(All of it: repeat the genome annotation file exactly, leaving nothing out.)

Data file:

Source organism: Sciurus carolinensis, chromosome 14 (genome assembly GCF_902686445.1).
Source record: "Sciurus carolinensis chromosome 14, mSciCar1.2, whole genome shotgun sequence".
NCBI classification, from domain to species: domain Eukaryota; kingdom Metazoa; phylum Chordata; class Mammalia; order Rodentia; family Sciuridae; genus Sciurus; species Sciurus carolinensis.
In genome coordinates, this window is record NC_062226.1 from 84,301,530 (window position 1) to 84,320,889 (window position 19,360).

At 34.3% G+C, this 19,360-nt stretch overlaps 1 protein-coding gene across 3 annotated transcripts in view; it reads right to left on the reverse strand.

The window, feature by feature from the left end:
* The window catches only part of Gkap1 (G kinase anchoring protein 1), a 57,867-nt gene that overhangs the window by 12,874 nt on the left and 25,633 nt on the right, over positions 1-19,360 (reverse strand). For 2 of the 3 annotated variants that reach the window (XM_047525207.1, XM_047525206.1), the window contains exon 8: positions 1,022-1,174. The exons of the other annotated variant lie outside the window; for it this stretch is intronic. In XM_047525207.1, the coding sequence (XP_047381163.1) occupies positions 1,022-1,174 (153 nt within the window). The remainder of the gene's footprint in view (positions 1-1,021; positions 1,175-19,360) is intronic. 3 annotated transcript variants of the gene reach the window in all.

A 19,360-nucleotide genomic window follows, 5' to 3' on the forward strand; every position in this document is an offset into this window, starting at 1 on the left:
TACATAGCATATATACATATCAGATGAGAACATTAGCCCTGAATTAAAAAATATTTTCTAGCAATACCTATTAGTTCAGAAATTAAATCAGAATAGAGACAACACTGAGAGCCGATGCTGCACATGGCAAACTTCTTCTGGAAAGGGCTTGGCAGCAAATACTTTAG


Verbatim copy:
Source organism: Sciurus carolinensis, chromosome 14 (genome assembly GCF_902686445.1).
Source record: "Sciurus carolinensis chromosome 14, mSciCar1.2, whole genome shotgun sequence".
NCBI classification, from domain to species: domain Eukaryota; kingdom Metazoa; phylum Chordata; class Mammalia; order Rodentia; family Sciuridae; genus Sciurus; species Sciurus carolinensis.
In genome coordinates, this window is record NC_062226.1 from 84,301,530 (window position 1) to 84,320,889 (window position 19,360).

At 34.3% G+C, this 19,360-nt stretch overlaps 1 protein-coding gene across 3 annotated transcripts in view; it reads right to left on the reverse strand.

The window, feature by feature from the left end:
* The window catches only part of Gkap1 (G kinase anchoring protein 1), a 57,867-nt gene that overhangs the window by 12,874 nt on the left and 25,633 nt on the right, over positions 1-19,360 (reverse strand). For 2 of the 3 annotated variants that reach the window (XM_047525207.1, XM_047525206.1), the window contains exon 8: positions 1,022-1,174. The exons of the other annotated variant lie outside the window; for it this stretch is intronic. In XM_047525207.1, the coding sequence (XP_047381163.1) occupies positions 1,022-1,174 (153 nt within the window). The remainder of the gene's footprint in view (positions 1-1,021; positions 1,175-19,360) is intronic. 3 annotated transcript variants of the gene reach the window in all.

A 19,360-nucleotide genomic window follows, 5' to 3' on the forward strand; every position in this document is an offset into this window, starting at 1 on the left:
TACATAGCATATATACATATCAGATGAGAACATTAGCCCTGAATTAAAAAATATTTTCTAGCAATACCTATTAGTTCAGAAATTAAATCAGAATAGAGACAACACTGAGAGCCGATGCTGCACATGGCAAACTTCTTCTGGAAAGGGCTTGGCAGCAAATACTTTAG